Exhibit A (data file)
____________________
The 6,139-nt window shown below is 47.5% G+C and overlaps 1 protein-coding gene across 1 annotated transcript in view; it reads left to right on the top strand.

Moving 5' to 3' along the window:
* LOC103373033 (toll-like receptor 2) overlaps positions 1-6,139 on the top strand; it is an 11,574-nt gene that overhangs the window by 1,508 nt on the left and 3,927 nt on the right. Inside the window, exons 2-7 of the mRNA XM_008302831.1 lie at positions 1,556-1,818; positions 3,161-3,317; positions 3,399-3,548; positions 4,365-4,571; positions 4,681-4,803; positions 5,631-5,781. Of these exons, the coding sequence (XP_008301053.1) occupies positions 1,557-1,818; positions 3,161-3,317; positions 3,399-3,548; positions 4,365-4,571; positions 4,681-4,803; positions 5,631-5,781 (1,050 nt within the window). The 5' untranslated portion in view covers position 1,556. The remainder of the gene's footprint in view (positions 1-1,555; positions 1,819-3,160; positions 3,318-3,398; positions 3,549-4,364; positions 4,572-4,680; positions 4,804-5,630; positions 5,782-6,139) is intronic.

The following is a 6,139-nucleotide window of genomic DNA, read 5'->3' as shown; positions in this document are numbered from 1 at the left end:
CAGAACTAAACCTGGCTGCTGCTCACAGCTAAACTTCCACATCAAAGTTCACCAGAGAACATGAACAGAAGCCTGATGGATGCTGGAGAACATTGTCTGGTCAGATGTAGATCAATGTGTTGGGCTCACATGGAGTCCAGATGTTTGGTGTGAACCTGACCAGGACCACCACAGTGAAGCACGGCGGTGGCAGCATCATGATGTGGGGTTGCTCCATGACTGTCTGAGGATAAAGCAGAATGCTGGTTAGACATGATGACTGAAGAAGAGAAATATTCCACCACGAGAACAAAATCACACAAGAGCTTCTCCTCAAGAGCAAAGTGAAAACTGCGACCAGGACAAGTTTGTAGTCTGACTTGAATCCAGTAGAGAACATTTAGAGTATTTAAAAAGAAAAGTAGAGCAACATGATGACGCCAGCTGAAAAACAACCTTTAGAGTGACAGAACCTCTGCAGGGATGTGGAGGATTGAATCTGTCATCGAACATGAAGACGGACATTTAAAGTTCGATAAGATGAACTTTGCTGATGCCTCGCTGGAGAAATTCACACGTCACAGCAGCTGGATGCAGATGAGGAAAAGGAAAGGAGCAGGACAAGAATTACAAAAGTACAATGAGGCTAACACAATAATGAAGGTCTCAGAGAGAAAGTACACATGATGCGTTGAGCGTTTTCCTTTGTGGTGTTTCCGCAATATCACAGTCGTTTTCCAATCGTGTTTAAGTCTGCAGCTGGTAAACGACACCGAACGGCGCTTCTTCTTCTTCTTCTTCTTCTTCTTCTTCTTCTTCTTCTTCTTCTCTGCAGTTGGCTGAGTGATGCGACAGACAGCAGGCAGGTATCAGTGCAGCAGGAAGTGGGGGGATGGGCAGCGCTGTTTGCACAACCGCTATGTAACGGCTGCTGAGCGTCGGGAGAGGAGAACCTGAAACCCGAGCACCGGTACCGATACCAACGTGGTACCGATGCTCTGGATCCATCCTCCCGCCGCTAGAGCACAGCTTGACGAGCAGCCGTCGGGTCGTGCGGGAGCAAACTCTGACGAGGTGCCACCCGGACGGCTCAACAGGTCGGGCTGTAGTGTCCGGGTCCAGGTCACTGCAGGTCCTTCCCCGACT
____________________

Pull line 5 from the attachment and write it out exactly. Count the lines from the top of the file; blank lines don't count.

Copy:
CAGAACTAAACCTGGCTGCTGCTCACAGCTAAACTTCCACATCAAAGTTCACCAGAGAACATGAACAGAAGCCTGATGGATGCTGGAGAACATTGTCTGGTCAGATGTAGATCAATGTGTTGGGCTCACATGGAGTCCAGATGTTTGGTGTGAACCTGACCAGGACCACCACAGTGAAGCACGGCGGTGGCAGCATCATGATGTGGGGTTGCTCCATGACTGTCTGAGGATAAAGCAGAATGCTGGTTAGACATGATGACTGAAGAAGAGAAATATTCCACCACGAGAACAAAATCACACAAGAGCTTCTCCTCAAGAGCAAAGTGAAAACTGCGACCAGGACAAGTTTGTAGTCTGACTTGAATCCAGTAGAGAACATTTAGAGTATTTAAAAAGAAAAGTAGAGCAACATGATGACGCCAGCTGAAAAACAACCTTTAGAGTGACAGAACCTCTGCAGGGATGTGGAGGATTGAATCTGTCATCGAACATGAAGACGGACATTTAAAGTTCGATAAGATGAACTTTGCTGATGCCTCGCTGGAGAAATTCACACGTCACAGCAGCTGGATGCAGATGAGGAAAAGGAAAGGAGCAGGACAAGAATTACAAAAGTACAATGAGGCTAACACAATAATGAAGGTCTCAGAGAGAAAGTACACATGATGCGTTGAGCGTTTTCCTTTGTGGTGTTTCCGCAATATCACAGTCGTTTTCCAATCGTGTTTAAGTCTGCAGCTGGTAAACGACACCGAACGGCGCTTCTTCTTCTTCTTCTTCTTCTTCTTCTTCTTCTTCTTCTTCTTCTCTGCAGTTGGCTGAGTGATGCGACAGACAGCAGGCAGGTATCAGTGCAGCAGGAAGTGGGGGGATGGGCAGCGCTGTTTGCACAACCGCTATGTAACGGCTGCTGAGCGTCGGGAGAGGAGAACCTGAAACCCGAGCACCGGTACCGATACCAACGTGGTACCGATGCTCTGGATCCATCCTCCCGCCGCTAGAGCACAGCTTGACGAGCAGCCGTCGGGTCGTGCGGGAGCAAACTCTGACGAGGTGCCACCCGGACGGCTCAACAGGTCGGGCTGTAGTGTCCGGGTCCAGGTCACTGCAGGTCCTTCCCCGACT